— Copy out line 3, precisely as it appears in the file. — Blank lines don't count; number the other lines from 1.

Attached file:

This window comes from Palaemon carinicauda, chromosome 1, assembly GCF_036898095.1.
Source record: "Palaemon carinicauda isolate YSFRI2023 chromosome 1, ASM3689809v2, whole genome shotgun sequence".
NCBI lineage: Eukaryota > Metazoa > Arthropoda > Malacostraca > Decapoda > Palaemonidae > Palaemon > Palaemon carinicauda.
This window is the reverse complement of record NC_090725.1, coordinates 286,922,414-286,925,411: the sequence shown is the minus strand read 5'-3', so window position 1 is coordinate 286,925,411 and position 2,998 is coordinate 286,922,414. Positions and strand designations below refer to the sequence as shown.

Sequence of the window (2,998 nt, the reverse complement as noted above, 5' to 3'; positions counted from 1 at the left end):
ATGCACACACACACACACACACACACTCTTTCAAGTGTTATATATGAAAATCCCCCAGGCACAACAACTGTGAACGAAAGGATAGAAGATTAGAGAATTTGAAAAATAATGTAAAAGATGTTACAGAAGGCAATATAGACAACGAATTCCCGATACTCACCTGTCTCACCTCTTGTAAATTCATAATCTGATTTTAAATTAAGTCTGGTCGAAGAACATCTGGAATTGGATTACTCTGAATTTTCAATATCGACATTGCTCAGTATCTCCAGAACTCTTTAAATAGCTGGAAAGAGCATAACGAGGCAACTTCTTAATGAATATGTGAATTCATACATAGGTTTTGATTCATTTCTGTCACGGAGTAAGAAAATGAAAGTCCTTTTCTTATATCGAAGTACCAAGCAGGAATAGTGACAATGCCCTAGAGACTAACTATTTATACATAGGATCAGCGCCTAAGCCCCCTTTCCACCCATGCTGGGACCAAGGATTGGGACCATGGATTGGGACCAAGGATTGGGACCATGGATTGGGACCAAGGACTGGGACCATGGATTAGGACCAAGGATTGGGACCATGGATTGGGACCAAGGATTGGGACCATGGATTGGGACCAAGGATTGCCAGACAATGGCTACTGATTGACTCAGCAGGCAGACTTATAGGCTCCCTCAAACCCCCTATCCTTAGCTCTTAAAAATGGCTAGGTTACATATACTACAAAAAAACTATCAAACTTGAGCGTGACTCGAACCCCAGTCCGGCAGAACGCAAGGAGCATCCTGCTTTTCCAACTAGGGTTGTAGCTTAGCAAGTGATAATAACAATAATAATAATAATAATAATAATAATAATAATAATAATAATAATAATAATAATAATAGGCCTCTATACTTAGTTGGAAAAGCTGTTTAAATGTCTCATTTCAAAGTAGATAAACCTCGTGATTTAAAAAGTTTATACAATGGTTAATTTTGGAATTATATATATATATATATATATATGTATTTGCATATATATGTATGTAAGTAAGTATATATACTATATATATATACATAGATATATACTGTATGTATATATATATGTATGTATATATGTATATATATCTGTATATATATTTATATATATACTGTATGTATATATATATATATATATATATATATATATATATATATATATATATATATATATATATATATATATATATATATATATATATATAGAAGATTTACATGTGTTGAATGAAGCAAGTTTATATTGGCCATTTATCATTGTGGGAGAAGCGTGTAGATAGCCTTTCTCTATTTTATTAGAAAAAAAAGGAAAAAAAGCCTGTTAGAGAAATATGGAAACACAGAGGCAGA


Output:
NCBI lineage: Eukaryota > Metazoa > Arthropoda > Malacostraca > Decapoda > Palaemonidae > Palaemon > Palaemon carinicauda.